Journal of Lipid Research; https://doi.org/10.1016/j.jlr.2021.100141
Lysophosphatidic acid (LPA) is a lipid mediator that regulates various processes, including cell migration and cancer progression. Autotaxin (ATX) is a lysophospholipase D (lyso-PLD)-type exoenzyme that produces extracellular LPA. In contrast, glycerophosphodiesterase (GDE) family members GDE4 and GDE7 are intracellular lyso-PLDs that form LPA, depending on Mg2+ and Ca2+, respectively. Since no fluorescent substrate for these GDEs has been reported, in the present study we examined whether a fluorescent ATX substrate, FS-3, could be applied to study GDE activity. We found that the membrane fractions of human GDE4- and GDE7-overexpressing HEK293T cells hydrolyzed FS-3 in a manner almost exclusively dependent on Mg2+ and Ca2+, respectively. Using these assay systems, we found that several ATX inhibitors, including BrP-LPA and 3-carbacyclic phosphatidic acid, also potently inhibited GDE4 and GDE7 activities. In contrast, the ATX inhibitor S32826 hardly inhibited these activities. Furthermore, FS-3 was hydrolyzed in a Mg2+-dependent manner by the membrane fraction of human prostate cancer LNCaP cells that express GDE4 endogenously, but not by those of GDE4-deficient LNCaP cells. Similar Ca2+-dependent GDE7 activity was observed in human breast cancer MCF-7 cells but not in GDE7-deficient MCF-7 cells. Finally, our assay system could selectively measure GDE4 and GDE7 activities in a mixture of the membrane fractions of GDE4- and GDE7-overexpressing HEK293T cells in the presence of S32826. These findings allow high-throughput assays of GDE4 and GDE7 activities, which could lead to the development of selective inhibitors and stimulators as well as a better understanding of the biological roles of these enzymes.
Journal of Lipid Research; https://doi.org/10.1016/j.jlr.2021.100136
Microsomal triglyceride transfer protein (MTP) is essential for the assembly and secretion of apolipoprotein B-containing lipoproteins. MTP transfers diverse lipids such as triacylglycerol (TAG) and phospholipids (PL) between vesicles in vitro. Previously, we described methods to measure these transfer activities using N-7-nitro-2-1,3-benzoxadiazol-4-yl (NBD)-labeled lipids. The NBD-TAG transfer assay is sensitive and can measure MTP activity in cell and tissue homogenates. In contrast, the NBD-PL transfer assay shows high background and is less sensitive; therefore, purified MTP is required to measure its PL transfer activity. Here, we optimized the assay to measure also the PL transfer activity of MTP in cell and tissue homogenates. We found that donor vesicles containing dioleoylphosphoethanolamine and palmitoyloleoylphosphoethanolamine result in a low background signal and are suitable to assay the PL transfer activity of MTP. This assay was capable of measuring protein- and substrate-dependent saturation kinetics. Furthermore, the MTP inhibitor lomitapide blocked this transfer activity. One drawback of the PL transfer assay is that it is less sensitive at physiological temperature than at room temperature, and it requires longer incubation times than the TAG transfer assay. Nevertheless, this significantly improved, sensitive assay is simple and easy to perform, involves few steps, can be conducted at room temperature, and is suitable for high-throughput screening to identify inhibitors. This assay can be adapted to measure other phospholipid transfer proteins and to address biological and physiological importance of these activities.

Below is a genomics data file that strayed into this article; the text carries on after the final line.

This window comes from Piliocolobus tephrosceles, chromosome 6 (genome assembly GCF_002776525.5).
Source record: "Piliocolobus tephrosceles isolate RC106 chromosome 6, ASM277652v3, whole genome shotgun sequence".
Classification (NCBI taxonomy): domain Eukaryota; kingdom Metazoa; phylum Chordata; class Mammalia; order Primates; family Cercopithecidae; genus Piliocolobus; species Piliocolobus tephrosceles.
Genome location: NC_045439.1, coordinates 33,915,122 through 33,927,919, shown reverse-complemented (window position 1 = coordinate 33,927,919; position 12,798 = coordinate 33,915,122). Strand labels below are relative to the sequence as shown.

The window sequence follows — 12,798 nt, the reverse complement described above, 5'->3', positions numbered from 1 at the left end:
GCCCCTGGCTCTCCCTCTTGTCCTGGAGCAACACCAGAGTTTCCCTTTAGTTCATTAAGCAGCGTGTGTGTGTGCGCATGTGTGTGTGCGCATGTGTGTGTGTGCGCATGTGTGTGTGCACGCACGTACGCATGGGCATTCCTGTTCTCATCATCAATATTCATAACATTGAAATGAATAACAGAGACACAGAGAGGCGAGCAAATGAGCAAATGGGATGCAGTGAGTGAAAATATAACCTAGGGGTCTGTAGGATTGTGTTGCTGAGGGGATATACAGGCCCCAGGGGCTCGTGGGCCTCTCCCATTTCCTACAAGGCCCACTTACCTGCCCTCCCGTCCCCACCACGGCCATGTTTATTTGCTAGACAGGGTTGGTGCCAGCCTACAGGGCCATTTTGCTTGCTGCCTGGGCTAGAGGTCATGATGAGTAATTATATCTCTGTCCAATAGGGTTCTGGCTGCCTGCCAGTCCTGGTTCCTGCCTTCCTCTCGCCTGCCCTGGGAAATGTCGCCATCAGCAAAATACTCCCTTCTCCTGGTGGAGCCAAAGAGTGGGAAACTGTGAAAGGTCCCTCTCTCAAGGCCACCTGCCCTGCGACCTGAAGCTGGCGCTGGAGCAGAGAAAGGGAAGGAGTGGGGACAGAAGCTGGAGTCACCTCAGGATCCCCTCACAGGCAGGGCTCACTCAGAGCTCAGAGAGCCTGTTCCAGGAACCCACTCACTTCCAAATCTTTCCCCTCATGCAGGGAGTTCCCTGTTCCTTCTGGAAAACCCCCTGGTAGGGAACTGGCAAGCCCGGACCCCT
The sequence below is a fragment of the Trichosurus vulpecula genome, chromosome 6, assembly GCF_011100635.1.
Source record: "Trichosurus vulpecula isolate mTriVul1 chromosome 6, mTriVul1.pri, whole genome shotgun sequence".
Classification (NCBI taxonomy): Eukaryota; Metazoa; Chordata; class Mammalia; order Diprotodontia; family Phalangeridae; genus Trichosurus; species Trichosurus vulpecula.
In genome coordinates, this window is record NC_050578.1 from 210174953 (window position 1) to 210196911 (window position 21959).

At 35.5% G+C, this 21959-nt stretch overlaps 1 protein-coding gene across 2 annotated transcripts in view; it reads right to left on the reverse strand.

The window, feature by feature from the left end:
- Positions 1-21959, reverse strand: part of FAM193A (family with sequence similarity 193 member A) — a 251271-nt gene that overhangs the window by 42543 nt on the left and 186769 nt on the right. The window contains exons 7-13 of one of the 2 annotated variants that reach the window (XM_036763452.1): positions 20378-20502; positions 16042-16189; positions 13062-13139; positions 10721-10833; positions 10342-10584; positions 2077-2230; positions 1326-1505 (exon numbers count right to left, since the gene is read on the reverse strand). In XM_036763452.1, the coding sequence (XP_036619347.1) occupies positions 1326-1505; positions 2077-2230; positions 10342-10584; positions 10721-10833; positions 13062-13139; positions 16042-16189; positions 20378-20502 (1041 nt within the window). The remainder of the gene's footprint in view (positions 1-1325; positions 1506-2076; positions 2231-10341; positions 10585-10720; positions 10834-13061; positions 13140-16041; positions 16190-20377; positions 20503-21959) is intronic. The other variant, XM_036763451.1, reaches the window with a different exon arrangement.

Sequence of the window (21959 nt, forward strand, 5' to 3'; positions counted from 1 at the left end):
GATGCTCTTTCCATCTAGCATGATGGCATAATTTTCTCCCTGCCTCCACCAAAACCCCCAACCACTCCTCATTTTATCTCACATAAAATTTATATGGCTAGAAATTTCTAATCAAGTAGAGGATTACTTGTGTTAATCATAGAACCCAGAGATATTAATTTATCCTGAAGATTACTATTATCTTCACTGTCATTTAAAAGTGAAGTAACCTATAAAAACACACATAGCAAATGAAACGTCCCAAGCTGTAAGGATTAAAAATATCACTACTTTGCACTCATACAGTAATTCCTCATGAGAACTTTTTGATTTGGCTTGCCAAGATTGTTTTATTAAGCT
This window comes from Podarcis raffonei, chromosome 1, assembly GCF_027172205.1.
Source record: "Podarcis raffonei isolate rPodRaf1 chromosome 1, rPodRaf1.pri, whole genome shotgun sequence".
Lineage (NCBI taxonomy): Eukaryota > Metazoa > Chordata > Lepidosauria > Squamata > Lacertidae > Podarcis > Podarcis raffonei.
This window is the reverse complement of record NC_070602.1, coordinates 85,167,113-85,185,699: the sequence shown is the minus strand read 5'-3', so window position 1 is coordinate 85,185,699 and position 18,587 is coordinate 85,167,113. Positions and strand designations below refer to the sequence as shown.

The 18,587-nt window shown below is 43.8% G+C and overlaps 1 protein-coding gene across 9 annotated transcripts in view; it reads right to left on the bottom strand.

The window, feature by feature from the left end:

Journal of Lipid Research; https://doi.org/10.1016/j.jlr.2021.100142
Vitamin D is well known for its traditional role in bone mineral homeostasis; however, recent evidence suggests that vitamin D also plays a significant role in metabolic control. This study served to investigate putative linkages between vitamin D deficiency (VDD) and metabolic disruption of bioactive lipids by mass spectrometry imaging (MSI). Our approach employed infrared-matrix-assisted laser desorption electrospray ionization (IR-MALDESI) MSI for lipid metabolite profiling in 6-month-old zebrafish fed either a vitamin D-deficient (VDD) or a vitamin D-sufficient (VDS) diet. Using a lipidomics pipeline, we found that VDD zebrafish had a greater abundance of bioactive lipids (N-acyls, endocannabinoids (ECs), diacylglycerols/triacylglycerols, bile acids/bile alcohols, and vitamin D derivatives) suggestive of increased endocannabinoid tone compared to VDS zebrafish. Tandem mass spectrometry (MS2) was performed on several differentially expressed metabolites with sufficient ion abundances to aid in structural elucidation and provide additional support for MS1 annotations. To confirm activation of the EC pathways, we subsequently examined expression of genes involved in EC biosynthesis, metabolism, and receptor signaling in adipose tissue and liver from VDD and VDS zebrafish. Gene expression changes were congruent with increased endocannabinoid tone, with VDD zebrafish demonstrating increased synthesis and metabolism of anandamide compared to VDS zebrafish. Taken together, our data suggest that VDD may promote accumulation of bioactive lipids and increased endocannabinoid tone in zebrafish.